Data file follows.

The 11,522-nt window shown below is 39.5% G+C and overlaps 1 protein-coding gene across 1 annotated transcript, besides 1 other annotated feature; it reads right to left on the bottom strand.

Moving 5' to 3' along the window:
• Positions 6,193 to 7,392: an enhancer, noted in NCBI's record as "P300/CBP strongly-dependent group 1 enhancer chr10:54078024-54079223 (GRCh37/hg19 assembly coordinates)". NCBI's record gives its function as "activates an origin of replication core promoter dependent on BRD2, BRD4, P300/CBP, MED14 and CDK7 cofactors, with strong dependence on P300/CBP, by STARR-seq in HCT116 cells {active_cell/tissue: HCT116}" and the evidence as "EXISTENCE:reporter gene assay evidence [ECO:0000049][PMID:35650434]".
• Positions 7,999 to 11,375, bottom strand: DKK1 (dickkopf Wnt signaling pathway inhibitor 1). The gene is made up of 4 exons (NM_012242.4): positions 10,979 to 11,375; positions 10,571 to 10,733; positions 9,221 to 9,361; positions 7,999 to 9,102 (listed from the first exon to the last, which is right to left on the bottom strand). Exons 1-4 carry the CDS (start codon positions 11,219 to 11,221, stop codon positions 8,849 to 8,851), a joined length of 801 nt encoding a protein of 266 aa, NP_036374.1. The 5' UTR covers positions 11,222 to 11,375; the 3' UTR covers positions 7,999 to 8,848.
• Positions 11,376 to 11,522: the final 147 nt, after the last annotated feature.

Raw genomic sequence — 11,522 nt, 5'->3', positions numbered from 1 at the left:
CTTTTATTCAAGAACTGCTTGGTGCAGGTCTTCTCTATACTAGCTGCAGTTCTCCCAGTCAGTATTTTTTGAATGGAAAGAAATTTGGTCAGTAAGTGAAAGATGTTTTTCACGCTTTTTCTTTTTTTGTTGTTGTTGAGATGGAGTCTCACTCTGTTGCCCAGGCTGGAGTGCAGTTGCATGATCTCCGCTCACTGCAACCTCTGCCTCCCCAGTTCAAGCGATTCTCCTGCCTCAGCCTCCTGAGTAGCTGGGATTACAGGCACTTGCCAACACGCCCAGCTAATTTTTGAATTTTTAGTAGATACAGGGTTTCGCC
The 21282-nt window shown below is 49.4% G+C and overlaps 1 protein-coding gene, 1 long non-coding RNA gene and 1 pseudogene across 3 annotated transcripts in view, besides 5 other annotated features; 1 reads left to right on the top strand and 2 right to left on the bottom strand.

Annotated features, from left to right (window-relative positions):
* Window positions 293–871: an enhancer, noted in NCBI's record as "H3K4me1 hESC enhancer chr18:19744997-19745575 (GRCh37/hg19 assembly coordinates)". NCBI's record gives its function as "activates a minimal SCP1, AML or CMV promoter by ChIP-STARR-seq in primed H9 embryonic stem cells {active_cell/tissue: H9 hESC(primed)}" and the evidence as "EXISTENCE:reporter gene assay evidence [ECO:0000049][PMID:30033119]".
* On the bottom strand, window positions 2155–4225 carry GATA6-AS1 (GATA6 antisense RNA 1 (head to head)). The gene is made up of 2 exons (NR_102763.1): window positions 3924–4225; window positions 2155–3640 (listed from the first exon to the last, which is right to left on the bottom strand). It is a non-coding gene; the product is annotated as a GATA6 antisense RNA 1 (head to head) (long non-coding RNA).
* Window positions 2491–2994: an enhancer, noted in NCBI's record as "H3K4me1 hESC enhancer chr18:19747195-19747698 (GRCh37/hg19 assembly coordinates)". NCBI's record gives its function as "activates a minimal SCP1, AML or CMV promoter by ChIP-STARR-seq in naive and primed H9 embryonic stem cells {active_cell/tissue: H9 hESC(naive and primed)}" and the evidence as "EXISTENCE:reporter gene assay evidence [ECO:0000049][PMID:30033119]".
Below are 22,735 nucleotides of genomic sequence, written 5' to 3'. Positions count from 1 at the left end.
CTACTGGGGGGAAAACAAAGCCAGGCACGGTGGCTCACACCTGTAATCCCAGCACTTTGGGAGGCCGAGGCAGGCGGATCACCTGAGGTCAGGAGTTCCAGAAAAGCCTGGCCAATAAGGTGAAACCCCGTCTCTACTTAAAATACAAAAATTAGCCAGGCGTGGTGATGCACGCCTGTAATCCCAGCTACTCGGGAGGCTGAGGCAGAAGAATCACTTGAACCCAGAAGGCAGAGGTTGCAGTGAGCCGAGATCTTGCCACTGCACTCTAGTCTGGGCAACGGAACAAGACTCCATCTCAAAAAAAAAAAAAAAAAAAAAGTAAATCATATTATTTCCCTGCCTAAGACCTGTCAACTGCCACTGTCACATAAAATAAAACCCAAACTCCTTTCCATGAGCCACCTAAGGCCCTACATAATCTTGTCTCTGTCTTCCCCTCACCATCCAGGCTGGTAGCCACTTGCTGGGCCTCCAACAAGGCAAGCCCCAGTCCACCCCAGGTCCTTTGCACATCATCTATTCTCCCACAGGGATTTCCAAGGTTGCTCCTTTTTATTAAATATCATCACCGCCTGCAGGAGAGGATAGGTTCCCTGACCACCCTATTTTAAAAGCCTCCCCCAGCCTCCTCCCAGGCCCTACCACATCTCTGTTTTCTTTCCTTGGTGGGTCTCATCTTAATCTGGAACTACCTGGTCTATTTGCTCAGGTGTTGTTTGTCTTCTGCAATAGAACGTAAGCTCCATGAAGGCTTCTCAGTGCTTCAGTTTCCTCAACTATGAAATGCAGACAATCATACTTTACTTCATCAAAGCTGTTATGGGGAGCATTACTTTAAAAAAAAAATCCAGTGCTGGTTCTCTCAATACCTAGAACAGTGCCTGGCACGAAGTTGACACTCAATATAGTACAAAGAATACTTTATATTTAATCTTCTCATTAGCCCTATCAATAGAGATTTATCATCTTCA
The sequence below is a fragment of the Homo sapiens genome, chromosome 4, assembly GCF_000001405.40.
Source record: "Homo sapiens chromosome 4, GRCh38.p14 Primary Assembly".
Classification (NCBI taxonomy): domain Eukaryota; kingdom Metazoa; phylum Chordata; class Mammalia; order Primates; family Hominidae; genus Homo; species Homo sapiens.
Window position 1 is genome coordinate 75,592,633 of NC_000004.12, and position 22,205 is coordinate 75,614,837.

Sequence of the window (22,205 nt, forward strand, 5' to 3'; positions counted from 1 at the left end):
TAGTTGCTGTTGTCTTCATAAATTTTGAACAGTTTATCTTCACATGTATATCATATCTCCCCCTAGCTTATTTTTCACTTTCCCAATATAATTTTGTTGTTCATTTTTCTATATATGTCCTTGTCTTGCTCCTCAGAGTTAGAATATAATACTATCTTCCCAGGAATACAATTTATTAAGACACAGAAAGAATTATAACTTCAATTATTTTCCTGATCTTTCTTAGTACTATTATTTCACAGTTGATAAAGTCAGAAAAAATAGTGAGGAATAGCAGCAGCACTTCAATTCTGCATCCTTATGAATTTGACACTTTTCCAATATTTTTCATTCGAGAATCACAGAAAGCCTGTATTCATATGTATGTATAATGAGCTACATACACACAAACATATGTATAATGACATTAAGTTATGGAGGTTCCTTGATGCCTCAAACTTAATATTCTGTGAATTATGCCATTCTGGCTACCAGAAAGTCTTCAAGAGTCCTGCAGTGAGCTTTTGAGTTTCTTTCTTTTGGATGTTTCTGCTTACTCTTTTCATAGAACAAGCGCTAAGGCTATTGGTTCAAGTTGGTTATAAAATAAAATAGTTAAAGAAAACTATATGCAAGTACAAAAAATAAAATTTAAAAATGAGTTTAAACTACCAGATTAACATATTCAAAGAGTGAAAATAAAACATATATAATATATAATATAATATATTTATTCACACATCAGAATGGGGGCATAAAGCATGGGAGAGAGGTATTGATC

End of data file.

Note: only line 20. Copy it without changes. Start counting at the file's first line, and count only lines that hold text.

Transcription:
TAGTTGCTGTTGTCTTCATAAATTTTGAACAGTTTATCTTCACATGTATATCATATCTCCCCCTAGCTTATTTTTCACTTTCCCAATATAATTTTGTTGTTCATTTTTCTATATATGTCCTTGTCTTGCTCCTCAGAGTTAGAATATAATACTATCTTCCCAGGAATACAATTTATTAAGACACAGAAAGAATTATAACTTCAATTATTTTCCTGATCTTTCTTAGTACTATTATTTCACAGTTGATAAAGTCAGAAAAAATAGTGAGGAATAGCAGCAGCACTTCAATTCTGCATCCTTATGAATTTGACACTTTTCCAATATTTTTCATTCGAGAATCACAGAAAGCCTGTATTCATATGTATGTATAATGAGCTACATACACACAAACATATGTATAATGACATTAAGTTATGGAGGTTCCTTGATGCCTCAAACTTAATATTCTGTGAATTATGCCATTCTGGCTACCAGAAAGTCTTCAAGAGTCCTGCAGTGAGCTTTTGAGTTTCTTTCTTTTGGATGTTTCTGCTTACTCTTTTCATAGAACAAGCGCTAAGGCTATTGGTTCAAGTTGGTTATAAAATAAAATAGTTAAAGAAAACTATATGCAAGTACAAAAAATAAAATTTAAAAATGAGTTTAAACTACCAGATTAACATATTCAAAGAGTGAAAATAAAACATATATAATATATAATATAATATATTTATTCACACATCAGAATGGGGGCATAAAGCATGGGAGAGAGGTATTGATC